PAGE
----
28.2.14

The rule of 69

The rule of 69 is used for estimating an investment's doubling time. The rule number (69) is divided by the interest percentage per period to obtain the approximate number of periods (usually years) required for doubling. The rule is useful for quick, mental calculations i.e. To estimate how long it would take for an investment growing at 3% annually, you would do 69/3 = 23 years.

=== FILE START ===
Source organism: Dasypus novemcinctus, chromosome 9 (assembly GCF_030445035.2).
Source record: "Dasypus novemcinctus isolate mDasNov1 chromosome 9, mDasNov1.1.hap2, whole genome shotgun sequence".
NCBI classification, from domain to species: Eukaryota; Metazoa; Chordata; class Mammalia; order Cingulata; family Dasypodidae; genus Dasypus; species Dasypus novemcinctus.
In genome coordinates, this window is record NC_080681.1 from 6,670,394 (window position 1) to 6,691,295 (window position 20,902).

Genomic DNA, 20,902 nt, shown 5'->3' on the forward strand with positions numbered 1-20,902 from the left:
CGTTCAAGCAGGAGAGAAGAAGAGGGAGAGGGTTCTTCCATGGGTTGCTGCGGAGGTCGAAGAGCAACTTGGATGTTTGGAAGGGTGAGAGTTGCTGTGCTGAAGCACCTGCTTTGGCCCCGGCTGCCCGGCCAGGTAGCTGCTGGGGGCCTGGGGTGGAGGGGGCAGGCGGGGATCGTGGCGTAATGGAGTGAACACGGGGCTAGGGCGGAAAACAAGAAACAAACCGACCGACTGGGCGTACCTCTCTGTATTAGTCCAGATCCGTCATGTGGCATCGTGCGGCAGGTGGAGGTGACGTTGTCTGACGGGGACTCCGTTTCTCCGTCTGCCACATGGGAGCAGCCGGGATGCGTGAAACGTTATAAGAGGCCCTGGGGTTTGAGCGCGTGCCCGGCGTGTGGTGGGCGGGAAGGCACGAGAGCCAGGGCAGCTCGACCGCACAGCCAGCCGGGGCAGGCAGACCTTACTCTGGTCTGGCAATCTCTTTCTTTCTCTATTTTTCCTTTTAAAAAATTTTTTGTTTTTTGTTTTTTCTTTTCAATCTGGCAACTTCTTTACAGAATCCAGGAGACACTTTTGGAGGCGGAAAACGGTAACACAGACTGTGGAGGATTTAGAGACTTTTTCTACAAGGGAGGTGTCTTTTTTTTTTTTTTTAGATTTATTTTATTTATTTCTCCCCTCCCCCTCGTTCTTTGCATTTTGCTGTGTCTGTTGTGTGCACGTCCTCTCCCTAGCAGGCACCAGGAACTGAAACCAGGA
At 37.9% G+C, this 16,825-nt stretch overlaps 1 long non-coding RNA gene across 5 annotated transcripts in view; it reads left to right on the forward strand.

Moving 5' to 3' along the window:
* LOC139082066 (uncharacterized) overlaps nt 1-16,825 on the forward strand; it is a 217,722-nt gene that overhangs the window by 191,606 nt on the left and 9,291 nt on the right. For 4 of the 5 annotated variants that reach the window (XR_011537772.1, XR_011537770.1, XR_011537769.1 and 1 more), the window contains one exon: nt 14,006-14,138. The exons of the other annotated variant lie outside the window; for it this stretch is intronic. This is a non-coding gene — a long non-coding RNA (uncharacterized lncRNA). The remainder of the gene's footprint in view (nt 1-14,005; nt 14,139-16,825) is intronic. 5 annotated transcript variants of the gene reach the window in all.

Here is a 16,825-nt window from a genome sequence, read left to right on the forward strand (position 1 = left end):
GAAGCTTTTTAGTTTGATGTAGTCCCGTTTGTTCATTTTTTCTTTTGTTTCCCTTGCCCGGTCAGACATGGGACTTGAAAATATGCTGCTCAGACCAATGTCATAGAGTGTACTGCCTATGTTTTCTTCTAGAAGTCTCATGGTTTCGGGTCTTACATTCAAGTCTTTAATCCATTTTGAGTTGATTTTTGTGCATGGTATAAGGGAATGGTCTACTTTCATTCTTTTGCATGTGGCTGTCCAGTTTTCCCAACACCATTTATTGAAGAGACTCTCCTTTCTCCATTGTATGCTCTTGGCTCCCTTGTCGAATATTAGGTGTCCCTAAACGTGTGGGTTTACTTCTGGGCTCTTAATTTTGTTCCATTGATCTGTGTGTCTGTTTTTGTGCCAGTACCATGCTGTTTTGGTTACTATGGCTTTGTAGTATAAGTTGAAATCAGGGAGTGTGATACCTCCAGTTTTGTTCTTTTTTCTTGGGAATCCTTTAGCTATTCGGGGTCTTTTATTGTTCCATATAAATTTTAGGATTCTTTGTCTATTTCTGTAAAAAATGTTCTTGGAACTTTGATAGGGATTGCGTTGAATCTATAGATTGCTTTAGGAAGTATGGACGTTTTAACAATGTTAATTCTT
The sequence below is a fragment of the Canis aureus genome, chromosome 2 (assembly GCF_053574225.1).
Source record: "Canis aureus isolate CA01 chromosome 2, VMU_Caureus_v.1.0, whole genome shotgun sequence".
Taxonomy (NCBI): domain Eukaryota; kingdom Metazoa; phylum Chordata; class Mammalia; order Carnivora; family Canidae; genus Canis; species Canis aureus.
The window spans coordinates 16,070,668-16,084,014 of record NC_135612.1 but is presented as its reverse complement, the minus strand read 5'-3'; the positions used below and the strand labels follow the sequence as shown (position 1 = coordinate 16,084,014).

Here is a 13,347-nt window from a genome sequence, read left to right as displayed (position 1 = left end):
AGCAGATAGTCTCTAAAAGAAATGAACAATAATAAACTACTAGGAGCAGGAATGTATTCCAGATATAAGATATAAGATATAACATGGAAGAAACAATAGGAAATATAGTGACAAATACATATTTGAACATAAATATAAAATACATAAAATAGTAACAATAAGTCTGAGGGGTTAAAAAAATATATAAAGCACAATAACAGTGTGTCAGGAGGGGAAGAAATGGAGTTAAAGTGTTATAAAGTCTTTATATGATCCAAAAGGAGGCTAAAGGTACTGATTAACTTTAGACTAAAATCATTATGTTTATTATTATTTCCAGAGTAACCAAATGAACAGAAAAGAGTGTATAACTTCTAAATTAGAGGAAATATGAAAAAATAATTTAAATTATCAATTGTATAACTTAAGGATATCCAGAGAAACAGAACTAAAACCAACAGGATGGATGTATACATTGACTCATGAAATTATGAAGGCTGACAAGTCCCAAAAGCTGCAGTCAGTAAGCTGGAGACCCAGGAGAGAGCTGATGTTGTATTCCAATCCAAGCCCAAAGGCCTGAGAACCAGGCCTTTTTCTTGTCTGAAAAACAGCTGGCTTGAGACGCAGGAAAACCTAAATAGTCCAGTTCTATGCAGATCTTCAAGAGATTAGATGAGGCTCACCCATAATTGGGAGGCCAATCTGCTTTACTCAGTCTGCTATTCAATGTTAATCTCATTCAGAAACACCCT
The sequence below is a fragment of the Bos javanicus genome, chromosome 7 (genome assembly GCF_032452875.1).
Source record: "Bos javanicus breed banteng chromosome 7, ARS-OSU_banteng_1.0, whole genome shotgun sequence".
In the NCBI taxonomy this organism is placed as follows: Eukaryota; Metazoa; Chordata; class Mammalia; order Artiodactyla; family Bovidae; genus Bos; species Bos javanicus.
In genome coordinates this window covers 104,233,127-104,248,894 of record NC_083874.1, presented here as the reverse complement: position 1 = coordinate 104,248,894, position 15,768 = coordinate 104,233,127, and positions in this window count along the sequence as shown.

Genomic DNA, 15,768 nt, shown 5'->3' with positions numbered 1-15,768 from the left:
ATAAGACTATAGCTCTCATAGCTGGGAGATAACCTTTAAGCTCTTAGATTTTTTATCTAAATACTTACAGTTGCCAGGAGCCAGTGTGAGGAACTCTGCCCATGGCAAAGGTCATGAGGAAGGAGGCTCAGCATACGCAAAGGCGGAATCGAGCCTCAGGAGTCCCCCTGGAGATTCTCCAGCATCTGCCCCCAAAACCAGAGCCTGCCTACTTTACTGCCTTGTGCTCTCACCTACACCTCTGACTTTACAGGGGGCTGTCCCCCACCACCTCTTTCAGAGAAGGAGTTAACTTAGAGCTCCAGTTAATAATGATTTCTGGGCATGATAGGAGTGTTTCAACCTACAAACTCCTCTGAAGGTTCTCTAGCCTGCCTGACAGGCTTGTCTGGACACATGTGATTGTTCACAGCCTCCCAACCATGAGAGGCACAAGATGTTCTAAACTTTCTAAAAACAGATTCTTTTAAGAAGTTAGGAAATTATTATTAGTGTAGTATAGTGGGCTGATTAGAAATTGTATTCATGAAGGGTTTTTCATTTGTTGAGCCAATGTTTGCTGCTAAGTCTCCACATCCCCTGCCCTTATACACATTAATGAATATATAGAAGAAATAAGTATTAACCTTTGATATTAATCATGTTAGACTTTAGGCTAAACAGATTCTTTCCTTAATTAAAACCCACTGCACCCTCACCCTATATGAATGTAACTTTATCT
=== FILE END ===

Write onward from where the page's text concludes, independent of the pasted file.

If a is the amount growing at x % and n the number of years needed to double the amount then, the following relation must be met:

(1+x/100)^n . a = 2 . a <=> (1+x/100)^n = 2
n . ln (1+x/100) = ln(2) <=> n = ln(2) / ln(1+x/100)

For small values of x/100 we can approximate ln(1+x/100) with x/100 and the equation above becomes n ~= ln(2) / (x/100) = 100.ln(2)/x
100.ln(2) = 69.315
n ~= 69.3/x